A Pair of Oriented “Bakesale Juancheng” Meteorites

In celebration of the publication release of Michael Blood’s new book titled Aspects of Meteorite Orientation I thought I would share a couple oriented specimens I picked up in Tucson years ago. They were part of a set of Juancheng individuals that were collected by school children and later sold as a fundraiser for the school. I sold all of the pieces with documentation as  what I called “Bakesale Juancheng” specimens since they were collected specifically to be resold in Tucson by a Chinese mineral dealer who would carry back the money to the school after the show.

According to the Meteoritical Bulletin…
Juancheng
Shandong Province, China
Fell 1997 February 15, 23:23:35 Beijing time (15:23:35 UT)
Ordinary chondrite (H5)
A shower of small stones (>1000 individuals) fell near the Yellow River after a brilliant fireball with smoke and sparks terminated in a loud, resonating explosion. The fall ellipse measured ~10.5 ´ 4.3 km, oriented east-west. The largest recovered piece weighed 2.7 kg, and the total mass is >100 kg. One fragment was reported to have penetrated a roof and landed in a pot on a stove. This meteorite has been widely traded and sold under the unofficial name Heze. Classification and mineralogy (Chen Yonghen and Wang Daode, GIG; Wang Ruitian, HBS; A. Rubin, UCLA;): olivine, Fa19.0–19.2; pyroxene, Fs16.9Wo0.1; plagioclase heterogeneous, An9–33Ab63–84Or3–12; kamacite contains 0.36–0.47 wt% Co; shock stage S2. Specimens: 35 kg, DPitt; ~1 kg, ZMAO; ~1 kg, BeiAP.

These two oriented specimens are little gems that forever hold the impressive features of hypersonically carved rock that only atmospheric reentry creates. From the tip of the leading face, to the vacuum-formed underbelly, these Juanching jewels are not only collectable meteorites, but also pleasant memories of meteorite adventures.

A classic pincushion shaped oriented stone meteorite. The little bit of cloth tape scars the surface with a weight, but since this “Bakesale” stone carries with it a human story, the tape remains as testament to the students who started this stones earthly journey in the same question most student bake cupcakes and cookies.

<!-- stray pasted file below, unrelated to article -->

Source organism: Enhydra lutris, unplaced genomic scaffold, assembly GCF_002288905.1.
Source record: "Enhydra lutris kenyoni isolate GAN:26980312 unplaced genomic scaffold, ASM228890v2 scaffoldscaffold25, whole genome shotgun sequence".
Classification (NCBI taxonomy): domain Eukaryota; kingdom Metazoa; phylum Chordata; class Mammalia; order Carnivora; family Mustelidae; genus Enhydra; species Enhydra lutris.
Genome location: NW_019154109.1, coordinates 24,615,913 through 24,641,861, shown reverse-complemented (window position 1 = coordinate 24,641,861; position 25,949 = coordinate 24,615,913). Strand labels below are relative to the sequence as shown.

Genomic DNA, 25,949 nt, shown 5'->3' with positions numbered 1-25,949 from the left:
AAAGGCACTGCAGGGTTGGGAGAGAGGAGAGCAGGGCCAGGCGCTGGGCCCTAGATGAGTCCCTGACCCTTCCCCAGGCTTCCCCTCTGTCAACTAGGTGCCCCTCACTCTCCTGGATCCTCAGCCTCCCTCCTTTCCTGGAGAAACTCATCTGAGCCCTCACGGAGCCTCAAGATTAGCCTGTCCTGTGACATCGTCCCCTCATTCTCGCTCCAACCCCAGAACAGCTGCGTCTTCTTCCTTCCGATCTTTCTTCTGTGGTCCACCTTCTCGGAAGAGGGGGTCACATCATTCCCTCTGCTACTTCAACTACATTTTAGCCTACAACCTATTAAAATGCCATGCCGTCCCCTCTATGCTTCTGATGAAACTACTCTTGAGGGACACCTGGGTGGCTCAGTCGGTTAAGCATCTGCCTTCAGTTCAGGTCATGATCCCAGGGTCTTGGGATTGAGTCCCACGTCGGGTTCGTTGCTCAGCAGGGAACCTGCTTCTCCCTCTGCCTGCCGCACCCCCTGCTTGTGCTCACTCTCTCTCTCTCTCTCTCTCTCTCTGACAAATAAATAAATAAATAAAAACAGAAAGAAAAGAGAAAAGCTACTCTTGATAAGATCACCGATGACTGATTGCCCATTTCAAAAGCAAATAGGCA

It’s hard to believe that this side of the specimen is even on the same planet let alone same stone as the traditional oriented shell of the leading edge. Smooth, bubbly abrupt, melted. It is if someone took a knife and sliced the meteorite in half. I suspect there was some upper atmospheric breakage given the harsh 90 degree edges, but there was still plenty of time in the meteorite’s fall to make only primary fusion crust during the fall.

 

This shield shape is another classic form borne out of a fiery arrival to earth. Displacing the intense forces of reentry gravity in the most economical way possible ablates a meteorite into a perfect shape for dissipating energy over the greatest surface area.

 

In addition to the smooth underbelly, a rollover rim is visible where molten rock flowed off the leading surface and wrapped itself under the meteorite being pushed into the low pressure region formed as the stone fell at hypersonic speed without tumbeling.

 

A side view of the rollover rim also shows some rippling as the waves of liquid stone lapped up against the shores of stones sourrounding  the meteorite during the few brief moments before the icy stratosphere forever froze the stone solid preserving the motion as a trace fossil of cosmic physics.

 

 

…Until next time…next year ( ; – }

 

 

About the Author

Martin Horejsi
Dr. Martin Horejsi is a Professor of Instructional Technology and Science Education at The University of Montana. A long-time meteorite collector and writer, before publishing his column The Accretion Desk in The Meteorite Times, he contributed often and wrote the column From The Strewnfields in Meteorite Magazine. Horejsi is currently a monthly columnist in The Science Teacher, a journal by the National Science Teachers Association. Horejsi specializes in the collection and study of historic witnessed fall meteorites with the older, smaller, and rarer the better. Although his meteorite collection once numbered over a thousand pieces with near that many different locations, several large trades and sales have streamlined the collection to about 250 locations with all but 10 being important witnessed falls. Many of the significant specimens in Horejsi's collection are historic witnessed falls that once occupied prominence in the meteorite collections of Robert A. Haag, James Schwade, and Michael Farmer. Other important specimens were acquired through institutional trades including those from The Smithsonian Institution, Arizona State University, and other universities.
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